White House downgrades GDP numbers
President Obama quietly downgraded his own evaluation of the U.S. economy last week, issuing an updated budget that showed slower growth than he’d projected just five months ago — a striking acknowledgment of what he called economic “head winds.”
In a report issued Friday afternoon, the White House said it expects gross domestic product to grow at a rate of 4.3 percent in 2012 and 2013, or down three-tenths and four-tenths of a point, respectively. The downgrade extended through 2015, signaling a slower-than-expected recovery well into the next president’s term.
The numbers come as Mr. Obama is battling for re-election against presumptive GOP nominee Mitt Romney, who is arguing on the campaign trail that the president deserves blame for not having pulled the country out of its slump yet.
The updated budget also showed the federal government will run a deficit of $1.2 trillion this year, and will again flirt with a trillion-dollar shortfall next year. If those projections come true, it would be the fifth straight year the government has run that deeply in the red — a level it had never reached until 2009.
Spending in 2012 is actually running at a slower pace than the White House predicted in February, but will still reach $1.2 trillion. The deficit for 2013 is now projected to be $991 billion, which is nearly 10 percent deeper than projected in February when Mr. Obama sent his budget to Congress.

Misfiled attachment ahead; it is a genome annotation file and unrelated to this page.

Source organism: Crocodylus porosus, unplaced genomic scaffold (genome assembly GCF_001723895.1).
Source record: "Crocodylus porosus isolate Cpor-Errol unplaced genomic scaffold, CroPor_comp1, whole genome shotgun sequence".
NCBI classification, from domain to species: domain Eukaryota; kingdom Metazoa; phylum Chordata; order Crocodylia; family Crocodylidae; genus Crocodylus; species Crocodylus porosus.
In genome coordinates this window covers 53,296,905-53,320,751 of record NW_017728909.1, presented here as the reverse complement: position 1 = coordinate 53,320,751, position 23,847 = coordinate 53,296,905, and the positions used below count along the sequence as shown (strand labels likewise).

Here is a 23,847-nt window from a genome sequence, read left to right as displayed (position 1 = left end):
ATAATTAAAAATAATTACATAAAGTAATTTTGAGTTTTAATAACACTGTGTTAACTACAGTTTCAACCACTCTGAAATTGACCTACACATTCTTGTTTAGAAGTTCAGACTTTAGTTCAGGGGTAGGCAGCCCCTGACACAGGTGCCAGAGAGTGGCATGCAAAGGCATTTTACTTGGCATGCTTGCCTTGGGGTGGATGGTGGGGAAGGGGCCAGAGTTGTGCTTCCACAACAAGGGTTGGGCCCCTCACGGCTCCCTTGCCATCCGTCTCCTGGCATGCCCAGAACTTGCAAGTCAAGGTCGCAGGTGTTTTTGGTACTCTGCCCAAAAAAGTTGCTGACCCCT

Jeffrey Zeints, Mr. Obama’s acting budget director, blamed Republicans for a sluggish economy he said is hurting the fiscal picture — but he said the White House is still counting on Congress to pass the president’s tax plan and his outline for more spending on state and local governments, for example, which Democrats say will boost the economy.
“Enactment of some of the president’s proposals to promote near-term economic and job growth in the face of such head winds has been delayed by Republicans in Congress,” he said in a memo accompanying the budget update.
In the report, the White House said the deeper deficits next year are because taxes are running lower than expected and because some of the president’s stimulus payments have been pushed off until 2013.
The deficit in 2008, President George W. Bush’s last full year in office, was $459 billion — which was then a record. In fiscal 2009, which covered the last four months of Mr. Bush’s term and the first eight months of Mr. Obama’s term, the deficit ballooned to $1.4 trillion as the government coped with the Wall Street crisis.
Since then, deficits have remained stubbornly high, totaling $1.3 trillion in 2010 and 2011 and projected to reach $1.2 trillion this year.
The White House found some good news in the numbers, saying that over the next decade the deficit will be $240 billion lower. And the White House said the deficit is still on track to drop under $600 billion by 2017 — though it never goes lower than $543 billion in any year.
Across that full decade, the country will rack up deficits of $6.4 trillion.
Sen. Jeff Sessions of Alabama, the ranking Republican on the Senate Budget Committee, said the White House report is bleak and undercuts his own campaign promises of paying down the debt.
“President Obama is currently running a campaign ad saying he has a plan to ‘pay down the debt in a balanced way,’ ” Mr. Sessions said. “But his updated budget — submitted two weeks after the legal deadline — reveals just how dramatically false this claim is. These ads ought to be pulled down.”
The White House projected that businesses actually will do better on their bottom lines, but workers will do worse than the administration had guessed in February.
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